The purpose of this study was to evaluate facial trauma in accidents involving a passenger car. In particular, the authors assessed differences in types of facial trauma and severity according to the location of the seat and seat-belt use. A 7-year retrospective review of data was conducted for 419 patients with facial trauma resulting from motor vehicle accidents. Patients who used a seat belt faced a lower risk of severe soft-tissue injury in comparison with having mild soft-tissue injury than patients who did not use a seat belt (P = 0.0129). Additionally, patients who used a seat belt had a lower risk of accompanying facial bone fracture requiring surgical operation than patients who did not use a seat belt (P = 0.0168). In terms of facial bone fracture according to seat location, patients who had sat in the back seat had more risk of accompanying facial bone fracture than patients who had sat in the passenger's seat (P = 0.0392). In terms of facial bone fractures requiring surgical operation, the patients who had sat in a back seat faced more risk of needing a surgical operation than patients who had sat in the driver's seat (P = 0.0479). The results of the study reveal that wearing a seat belt effectively reduces severe facial soft-tissue injury and facial bone fracture requiring surgical operation. In particular, the authors note that sitting in a back seat is riskier in terms of facial bone injury than sitting in a front seat.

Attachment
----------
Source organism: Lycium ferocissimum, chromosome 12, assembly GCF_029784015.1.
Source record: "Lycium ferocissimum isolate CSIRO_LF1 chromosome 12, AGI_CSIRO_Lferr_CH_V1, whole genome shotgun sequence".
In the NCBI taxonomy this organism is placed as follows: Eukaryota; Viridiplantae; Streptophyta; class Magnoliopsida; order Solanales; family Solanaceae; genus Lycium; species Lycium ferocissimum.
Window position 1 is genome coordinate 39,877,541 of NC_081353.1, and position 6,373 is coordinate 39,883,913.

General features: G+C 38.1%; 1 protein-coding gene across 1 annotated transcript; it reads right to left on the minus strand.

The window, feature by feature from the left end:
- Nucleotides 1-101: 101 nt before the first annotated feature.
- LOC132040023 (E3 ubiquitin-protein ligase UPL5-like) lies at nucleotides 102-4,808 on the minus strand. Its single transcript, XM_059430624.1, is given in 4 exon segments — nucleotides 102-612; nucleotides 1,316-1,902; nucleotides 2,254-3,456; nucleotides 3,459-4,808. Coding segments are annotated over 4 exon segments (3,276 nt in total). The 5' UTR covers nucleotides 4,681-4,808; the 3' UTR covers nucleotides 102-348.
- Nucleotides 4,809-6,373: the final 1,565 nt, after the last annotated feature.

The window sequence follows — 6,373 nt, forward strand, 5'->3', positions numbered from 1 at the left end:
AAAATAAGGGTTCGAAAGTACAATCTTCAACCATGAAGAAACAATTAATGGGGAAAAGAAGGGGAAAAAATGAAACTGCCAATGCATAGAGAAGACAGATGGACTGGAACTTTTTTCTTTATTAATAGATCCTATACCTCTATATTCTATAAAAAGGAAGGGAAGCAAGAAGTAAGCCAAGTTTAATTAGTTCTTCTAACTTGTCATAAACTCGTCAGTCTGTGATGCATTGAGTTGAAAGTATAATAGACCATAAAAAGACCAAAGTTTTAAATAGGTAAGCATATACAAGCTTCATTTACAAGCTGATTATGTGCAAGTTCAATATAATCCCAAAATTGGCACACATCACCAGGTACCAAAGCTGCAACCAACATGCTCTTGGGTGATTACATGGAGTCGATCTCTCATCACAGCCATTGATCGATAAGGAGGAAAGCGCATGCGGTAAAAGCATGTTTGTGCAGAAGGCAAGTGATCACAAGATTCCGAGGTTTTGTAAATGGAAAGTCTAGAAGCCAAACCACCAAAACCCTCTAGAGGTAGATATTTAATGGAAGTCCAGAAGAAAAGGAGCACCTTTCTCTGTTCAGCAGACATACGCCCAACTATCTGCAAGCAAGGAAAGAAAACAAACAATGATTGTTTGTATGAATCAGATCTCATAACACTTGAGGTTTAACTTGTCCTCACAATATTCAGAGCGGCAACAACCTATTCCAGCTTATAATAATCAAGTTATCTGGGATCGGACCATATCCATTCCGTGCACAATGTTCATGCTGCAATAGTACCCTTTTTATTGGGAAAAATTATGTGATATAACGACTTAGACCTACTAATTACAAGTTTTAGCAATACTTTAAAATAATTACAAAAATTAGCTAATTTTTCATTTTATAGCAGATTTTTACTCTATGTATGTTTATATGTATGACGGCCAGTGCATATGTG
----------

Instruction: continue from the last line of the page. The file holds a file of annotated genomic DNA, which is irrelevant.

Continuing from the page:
*Department of Plastic and Reconstructive Surgery, Ajou University Hospital, Suwon
†Department of Plastic and Reconstructive Surgery, National Medical Center, Seoul, Korea.
Address correspondence and reprint requests to Dong Ha Park, Department of Plastic and Reconstructive Surgery, Ajou University Hospital, Worldcup-ro 164, Yeongtong-gu, Suwon, Gyeonggi-do, 443-721, Korea; E-mail: firstname.lastname@example.org
Received 24 October, 2018
Accepted 12 March, 2019
The authors have no conflicts of interest to disclose.
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